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Mansion History

The Mansion is located on 7 Myasnitskaya Street,  off Lubyanka Square.

The Mansion is located on 7 Myasnitskaya Street,
off Lubyanka Square.

History Of The Tchertkoff Mansion – Site of ROSSIKA – the First Public Library of Moscow in the 19th Century

The history of the Tchertkoff Mansion goes back to the time of Peter the Great when the Kasimov Princes, descendants of the Khan of the Golden Horde, lived there. In the early 18th century Prince Dolgoruky owned the Mansion. Later, in that century, it became the property of a hero of the Battle of Borodino, Major-General Saltikov. The Mansion, where Napoleon spent two nights before withdrawing from the burning city, did not succumb to the flames of the Great Fire of 1812. However, its most interesting period is associated with the residence of Count Alexander Dmitrievich Tchertkoff, Marshal of the Nobility, (1789-1858) who bought it in 1831 from Major-General Saltikov. He was the President of Historical and Antiquarian Society of Moscow University, Marshal of Moscow Province Nobility, scholar, archeologist, bibliophile and numismatist. During his lifetime, Tchertkoff created what was then Moscow’s largest private library -22,000 volumes. The library consists of rare manuscripts and books on Russian history, culture and science, written in many languages of Europe. It was used by the elite of the Russian literary circle including Pushkin, Gogol, Tolstoy, who used it when writing “War and Peace”.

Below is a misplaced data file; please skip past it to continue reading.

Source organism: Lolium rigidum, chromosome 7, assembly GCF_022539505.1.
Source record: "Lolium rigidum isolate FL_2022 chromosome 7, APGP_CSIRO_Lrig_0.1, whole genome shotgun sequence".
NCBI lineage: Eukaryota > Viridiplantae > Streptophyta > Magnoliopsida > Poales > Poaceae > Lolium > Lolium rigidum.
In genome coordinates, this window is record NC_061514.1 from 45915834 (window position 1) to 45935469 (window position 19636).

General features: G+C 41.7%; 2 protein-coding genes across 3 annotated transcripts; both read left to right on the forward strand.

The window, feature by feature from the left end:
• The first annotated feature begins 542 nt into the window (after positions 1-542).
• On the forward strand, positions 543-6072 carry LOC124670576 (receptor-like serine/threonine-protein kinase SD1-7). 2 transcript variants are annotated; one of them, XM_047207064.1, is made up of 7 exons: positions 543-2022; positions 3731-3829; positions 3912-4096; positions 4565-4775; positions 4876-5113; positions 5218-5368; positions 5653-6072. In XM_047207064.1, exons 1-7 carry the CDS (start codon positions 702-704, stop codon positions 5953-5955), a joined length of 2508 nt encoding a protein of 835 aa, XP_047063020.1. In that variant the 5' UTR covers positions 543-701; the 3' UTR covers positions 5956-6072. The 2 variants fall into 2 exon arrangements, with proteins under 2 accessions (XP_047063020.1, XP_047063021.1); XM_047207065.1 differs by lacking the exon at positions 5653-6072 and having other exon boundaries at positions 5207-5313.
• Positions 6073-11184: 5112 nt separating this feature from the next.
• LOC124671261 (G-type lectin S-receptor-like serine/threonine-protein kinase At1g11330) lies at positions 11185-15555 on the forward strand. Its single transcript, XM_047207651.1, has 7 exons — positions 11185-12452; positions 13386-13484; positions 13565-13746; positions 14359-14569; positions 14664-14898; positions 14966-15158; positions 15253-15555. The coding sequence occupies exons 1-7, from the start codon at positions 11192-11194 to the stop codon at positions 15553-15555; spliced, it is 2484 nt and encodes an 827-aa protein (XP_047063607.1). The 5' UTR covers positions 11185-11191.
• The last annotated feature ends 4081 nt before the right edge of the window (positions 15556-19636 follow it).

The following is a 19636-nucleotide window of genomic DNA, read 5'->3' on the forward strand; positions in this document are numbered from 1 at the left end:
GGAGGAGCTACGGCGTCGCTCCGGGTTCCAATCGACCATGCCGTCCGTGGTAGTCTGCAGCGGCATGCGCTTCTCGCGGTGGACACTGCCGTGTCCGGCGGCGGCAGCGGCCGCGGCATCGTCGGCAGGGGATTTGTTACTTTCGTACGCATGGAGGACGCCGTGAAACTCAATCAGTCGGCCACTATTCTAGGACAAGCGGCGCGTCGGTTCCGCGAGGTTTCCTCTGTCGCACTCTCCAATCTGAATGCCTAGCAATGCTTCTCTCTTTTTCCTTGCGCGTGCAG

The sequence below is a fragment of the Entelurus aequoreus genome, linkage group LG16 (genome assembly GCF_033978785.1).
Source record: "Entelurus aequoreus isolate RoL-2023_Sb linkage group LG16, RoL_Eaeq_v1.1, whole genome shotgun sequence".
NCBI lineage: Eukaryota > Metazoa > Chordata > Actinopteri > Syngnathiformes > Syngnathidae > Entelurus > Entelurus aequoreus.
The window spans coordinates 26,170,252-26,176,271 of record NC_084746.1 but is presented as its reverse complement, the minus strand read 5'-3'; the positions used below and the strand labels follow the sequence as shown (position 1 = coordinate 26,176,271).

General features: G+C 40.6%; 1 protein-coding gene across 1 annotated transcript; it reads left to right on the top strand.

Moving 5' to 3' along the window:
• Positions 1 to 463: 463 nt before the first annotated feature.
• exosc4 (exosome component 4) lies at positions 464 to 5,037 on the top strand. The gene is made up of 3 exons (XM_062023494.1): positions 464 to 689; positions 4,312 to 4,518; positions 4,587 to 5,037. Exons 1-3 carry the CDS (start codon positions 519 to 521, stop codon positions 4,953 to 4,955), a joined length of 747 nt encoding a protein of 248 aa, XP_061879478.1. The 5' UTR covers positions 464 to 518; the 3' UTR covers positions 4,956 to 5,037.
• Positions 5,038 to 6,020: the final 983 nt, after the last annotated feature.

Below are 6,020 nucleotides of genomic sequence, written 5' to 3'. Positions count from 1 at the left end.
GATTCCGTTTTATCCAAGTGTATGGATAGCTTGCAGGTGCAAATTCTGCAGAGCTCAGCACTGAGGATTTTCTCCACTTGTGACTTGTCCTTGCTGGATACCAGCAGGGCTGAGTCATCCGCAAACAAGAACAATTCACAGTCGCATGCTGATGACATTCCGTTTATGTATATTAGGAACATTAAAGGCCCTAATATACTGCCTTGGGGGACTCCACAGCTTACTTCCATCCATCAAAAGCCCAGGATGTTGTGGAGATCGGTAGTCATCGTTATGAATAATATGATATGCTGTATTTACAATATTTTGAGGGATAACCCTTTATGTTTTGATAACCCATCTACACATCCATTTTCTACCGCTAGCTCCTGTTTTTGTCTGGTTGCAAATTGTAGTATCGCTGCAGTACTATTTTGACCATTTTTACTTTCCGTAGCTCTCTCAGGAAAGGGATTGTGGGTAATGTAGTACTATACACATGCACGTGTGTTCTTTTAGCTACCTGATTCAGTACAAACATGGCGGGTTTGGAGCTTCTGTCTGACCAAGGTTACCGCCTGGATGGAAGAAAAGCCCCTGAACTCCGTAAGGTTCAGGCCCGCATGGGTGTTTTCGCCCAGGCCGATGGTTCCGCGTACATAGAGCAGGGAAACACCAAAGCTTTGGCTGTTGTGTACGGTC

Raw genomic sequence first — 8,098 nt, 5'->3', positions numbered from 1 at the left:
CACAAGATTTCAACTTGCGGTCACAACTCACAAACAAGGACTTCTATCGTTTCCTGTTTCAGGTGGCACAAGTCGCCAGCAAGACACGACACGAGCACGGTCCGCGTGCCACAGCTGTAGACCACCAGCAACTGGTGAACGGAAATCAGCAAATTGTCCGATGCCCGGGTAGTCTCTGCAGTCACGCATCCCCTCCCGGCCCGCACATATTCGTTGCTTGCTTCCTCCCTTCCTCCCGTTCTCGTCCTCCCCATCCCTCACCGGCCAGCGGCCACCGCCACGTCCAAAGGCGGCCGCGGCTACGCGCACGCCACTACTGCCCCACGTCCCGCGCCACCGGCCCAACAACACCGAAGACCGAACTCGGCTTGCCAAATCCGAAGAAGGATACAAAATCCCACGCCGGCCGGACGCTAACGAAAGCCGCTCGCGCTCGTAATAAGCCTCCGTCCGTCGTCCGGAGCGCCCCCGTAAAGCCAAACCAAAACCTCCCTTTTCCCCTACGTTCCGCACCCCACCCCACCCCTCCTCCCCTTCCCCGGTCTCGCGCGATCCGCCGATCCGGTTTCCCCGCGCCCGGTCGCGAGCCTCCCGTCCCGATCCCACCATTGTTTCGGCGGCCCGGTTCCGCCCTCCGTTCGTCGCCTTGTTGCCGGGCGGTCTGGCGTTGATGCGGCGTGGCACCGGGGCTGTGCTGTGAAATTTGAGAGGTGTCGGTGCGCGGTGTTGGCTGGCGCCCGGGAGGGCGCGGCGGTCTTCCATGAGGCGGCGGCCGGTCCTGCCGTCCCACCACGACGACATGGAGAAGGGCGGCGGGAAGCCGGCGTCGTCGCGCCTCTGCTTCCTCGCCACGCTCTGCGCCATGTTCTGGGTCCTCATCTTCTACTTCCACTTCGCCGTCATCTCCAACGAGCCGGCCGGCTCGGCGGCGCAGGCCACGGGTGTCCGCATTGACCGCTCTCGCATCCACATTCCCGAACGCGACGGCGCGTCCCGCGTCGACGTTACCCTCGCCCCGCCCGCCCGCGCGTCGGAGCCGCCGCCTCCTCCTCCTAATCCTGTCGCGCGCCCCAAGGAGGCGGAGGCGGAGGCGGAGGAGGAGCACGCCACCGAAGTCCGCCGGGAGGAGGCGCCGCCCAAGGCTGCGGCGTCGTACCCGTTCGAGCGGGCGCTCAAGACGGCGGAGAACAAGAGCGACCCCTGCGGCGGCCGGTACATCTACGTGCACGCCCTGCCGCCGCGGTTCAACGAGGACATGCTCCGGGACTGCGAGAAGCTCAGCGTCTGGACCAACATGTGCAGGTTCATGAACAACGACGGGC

In 1859, Alexander’s son Grigorii Tchertkoff built a left wing onto the mansion, especially to house the library, which was, according to his father’s will, open to the public, therefore becoming the first public library in Moscow.

In 1871, Grigory Tchertkoff addressed the City Duma and donated his father’s library, a collection of 300 rare manuscripts and 30,000 volumes, to the city of Moscow with the stipulation that the books remain “eternally accessible” to the general public. During the period after his bequest and before the Revolution of 1917, the collection grew up to 50,000 volumes. The gift was the first of its kind and set a precedent for gifts from the nobility. Twenty years later, following the model established by the Tchertkoffs, the Tretyakovs donated their collection of paintings to establish what is now the world-famous Tretyakov Gallery.

Upon the donation, the collection was moved to the Rumyansky Library in the Historical Museum on Red Square where it remained open to the public until the Revolution and served as the seed of the collection of the State Historical Library which was opened in 1938. Its collection currently stands at 3 million volumes. Today 50,000 extremely valuable ancient books from the original Tchertkoff Library are being stored in one of the storage facilities of the State Historical Library, rotting and disintegrating. Yet they are priceless. Approximately 10% of the collection require immediate restoration and there are still no funds available to begin work. The 350-year-old mansion, which is a historical monument “under the protection of government”, remains an architecturally and culturally important site in the center of Moscow.